For the savoury introduction to this part, click here. There are many different cakes you can obtain in your bakery of trust, but keep in mind that, depending on where you are, they have very distinct and “different” names, so to speak. For one, there is the infamous Berliner, a round, spongy pancake with various fillings ranging from vanilla pudding to strawberry jam. In other parts of the country, however, and most notably in Berlin itself, they are called Pfannkuchen. And don’t get me started on the regional differences between a Pfannkuchen and an Eierkuchen, which is basically the same as a Pfannkuchen, yet it’s not because a Pfannkuchen here is a Berliner and… yeah. Let’s move on. What you’ll also commonly find anywhere in Germany is a Donauwelle (Danube Wave: a handy, cream-filled cake with chocolate topping which really does look like a little wave), it’s not just limited to the region down at the Danube River. There’s the common Streuselkuchen (Crumble Cake: take heed, a lot of them tend to be rather dry); they come in single pieces and plates, but we’re thinking big, so you take that big plate, mate. If you come across a Russischer Zupfkuchen (Russian Plug Cake? Russian Twitch Cake? there really is no proper translation to this one), you’ll have one of the best cakes that I’ve ever had the pleasure of enjoying. It has a thin, spongy base with a soft and yellow cream on top, and the eponymous ‘twitched’ chocolate crumbles on top of the top. It’s called the same in every region of the country, so no German-wide confusion on that one, at least.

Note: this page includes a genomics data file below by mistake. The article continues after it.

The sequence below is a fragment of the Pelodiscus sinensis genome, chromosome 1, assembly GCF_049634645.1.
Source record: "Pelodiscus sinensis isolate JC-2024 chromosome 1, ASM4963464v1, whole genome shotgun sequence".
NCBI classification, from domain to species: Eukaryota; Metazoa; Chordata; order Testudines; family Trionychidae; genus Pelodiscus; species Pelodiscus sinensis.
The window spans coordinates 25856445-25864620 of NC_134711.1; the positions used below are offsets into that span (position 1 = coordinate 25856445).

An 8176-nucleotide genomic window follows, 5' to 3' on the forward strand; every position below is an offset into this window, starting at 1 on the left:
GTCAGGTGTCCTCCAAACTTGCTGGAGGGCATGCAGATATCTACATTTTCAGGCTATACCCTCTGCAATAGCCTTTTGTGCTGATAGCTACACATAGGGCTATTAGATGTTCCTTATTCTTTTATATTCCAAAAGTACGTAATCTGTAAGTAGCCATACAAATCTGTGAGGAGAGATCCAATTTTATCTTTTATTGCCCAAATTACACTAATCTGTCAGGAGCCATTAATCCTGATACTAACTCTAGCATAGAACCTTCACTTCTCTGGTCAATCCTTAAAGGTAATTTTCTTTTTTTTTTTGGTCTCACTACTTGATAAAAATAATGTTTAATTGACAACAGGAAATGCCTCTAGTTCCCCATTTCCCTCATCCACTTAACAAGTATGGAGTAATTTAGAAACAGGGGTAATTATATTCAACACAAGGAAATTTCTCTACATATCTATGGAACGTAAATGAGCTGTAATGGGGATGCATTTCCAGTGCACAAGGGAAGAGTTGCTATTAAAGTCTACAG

Most prominently for the German bakery or café, you’ll find various sheet cakes among those I’ve just mentioned, but nothing ever too colourful or too unpragmatic. There most likely won’t be any Sponge Cakes, Red Velvets, Angel Cakes, Lemon Drizzles or carrot tops. But if you do happen to be a person who prefers the quick method of consuming baked goods, you’ll soon start to get accustomed to your local bakery just around the corner. And they still have a million and a half types of bread and buns, so that certainly makes up for the lack of cakery. But this, my fellow bread fans, is a topic for another time. (Actually, you’ll find it right here.)